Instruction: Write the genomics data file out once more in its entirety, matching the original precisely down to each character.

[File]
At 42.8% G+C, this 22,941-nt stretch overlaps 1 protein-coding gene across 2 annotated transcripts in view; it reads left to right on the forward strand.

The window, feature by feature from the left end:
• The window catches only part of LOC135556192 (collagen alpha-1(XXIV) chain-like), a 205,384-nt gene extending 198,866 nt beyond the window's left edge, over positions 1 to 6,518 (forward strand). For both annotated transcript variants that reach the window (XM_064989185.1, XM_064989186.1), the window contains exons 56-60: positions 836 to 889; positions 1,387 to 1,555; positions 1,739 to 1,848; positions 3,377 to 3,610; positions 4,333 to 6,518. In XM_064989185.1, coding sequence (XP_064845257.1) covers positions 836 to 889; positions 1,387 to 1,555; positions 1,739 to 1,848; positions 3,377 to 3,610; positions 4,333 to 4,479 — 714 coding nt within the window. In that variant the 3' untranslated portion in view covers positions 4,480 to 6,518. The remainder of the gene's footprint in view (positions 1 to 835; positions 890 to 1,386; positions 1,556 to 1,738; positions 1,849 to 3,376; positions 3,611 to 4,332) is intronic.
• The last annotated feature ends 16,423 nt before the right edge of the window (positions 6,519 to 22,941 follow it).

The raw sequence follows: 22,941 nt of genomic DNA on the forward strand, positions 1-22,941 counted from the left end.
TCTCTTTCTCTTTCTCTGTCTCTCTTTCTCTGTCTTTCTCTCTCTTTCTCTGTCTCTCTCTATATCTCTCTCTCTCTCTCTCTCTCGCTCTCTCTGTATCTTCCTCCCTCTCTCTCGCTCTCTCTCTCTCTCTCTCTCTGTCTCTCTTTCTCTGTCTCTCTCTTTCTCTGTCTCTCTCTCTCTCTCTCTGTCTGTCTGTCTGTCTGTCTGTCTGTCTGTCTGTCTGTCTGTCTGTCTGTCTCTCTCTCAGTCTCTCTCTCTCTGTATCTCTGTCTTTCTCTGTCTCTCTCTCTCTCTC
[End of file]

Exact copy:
At 42.8% G+C, this 22,941-nt stretch overlaps 1 protein-coding gene across 2 annotated transcripts in view; it reads left to right on the forward strand.

The window, feature by feature from the left end:
• The window catches only part of LOC135556192 (collagen alpha-1(XXIV) chain-like), a 205,384-nt gene extending 198,866 nt beyond the window's left edge, over positions 1 to 6,518 (forward strand). For both annotated transcript variants that reach the window (XM_064989185.1, XM_064989186.1), the window contains exons 56-60: positions 836 to 889; positions 1,387 to 1,555; positions 1,739 to 1,848; positions 3,377 to 3,610; positions 4,333 to 6,518. In XM_064989185.1, coding sequence (XP_064845257.1) covers positions 836 to 889; positions 1,387 to 1,555; positions 1,739 to 1,848; positions 3,377 to 3,610; positions 4,333 to 4,479 — 714 coding nt within the window. In that variant the 3' untranslated portion in view covers positions 4,480 to 6,518. The remainder of the gene's footprint in view (positions 1 to 835; positions 890 to 1,386; positions 1,556 to 1,738; positions 1,849 to 3,376; positions 3,611 to 4,332) is intronic.
• The last annotated feature ends 16,423 nt before the right edge of the window (positions 6,519 to 22,941 follow it).

The raw sequence follows: 22,941 nt of genomic DNA on the forward strand, positions 1-22,941 counted from the left end.
TCTCTTTCTCTTTCTCTGTCTCTCTTTCTCTGTCTTTCTCTCTCTTTCTCTGTCTCTCTCTATATCTCTCTCTCTCTCTCTCTCTCGCTCTCTCTGTATCTTCCTCCCTCTCTCTCGCTCTCTCTCTCTCTCTCTCTCTGTCTCTCTTTCTCTGTCTCTCTCTTTCTCTGTCTCTCTCTCTCTCTCTCTGTCTGTCTGTCTGTCTGTCTGTCTGTCTGTCTGTCTGTCTGTCTGTCTGTCTCTCTCTCAGTCTCTCTCTCTCTGTATCTCTGTCTTTCTCTGTCTCTCTCTCTCTCTC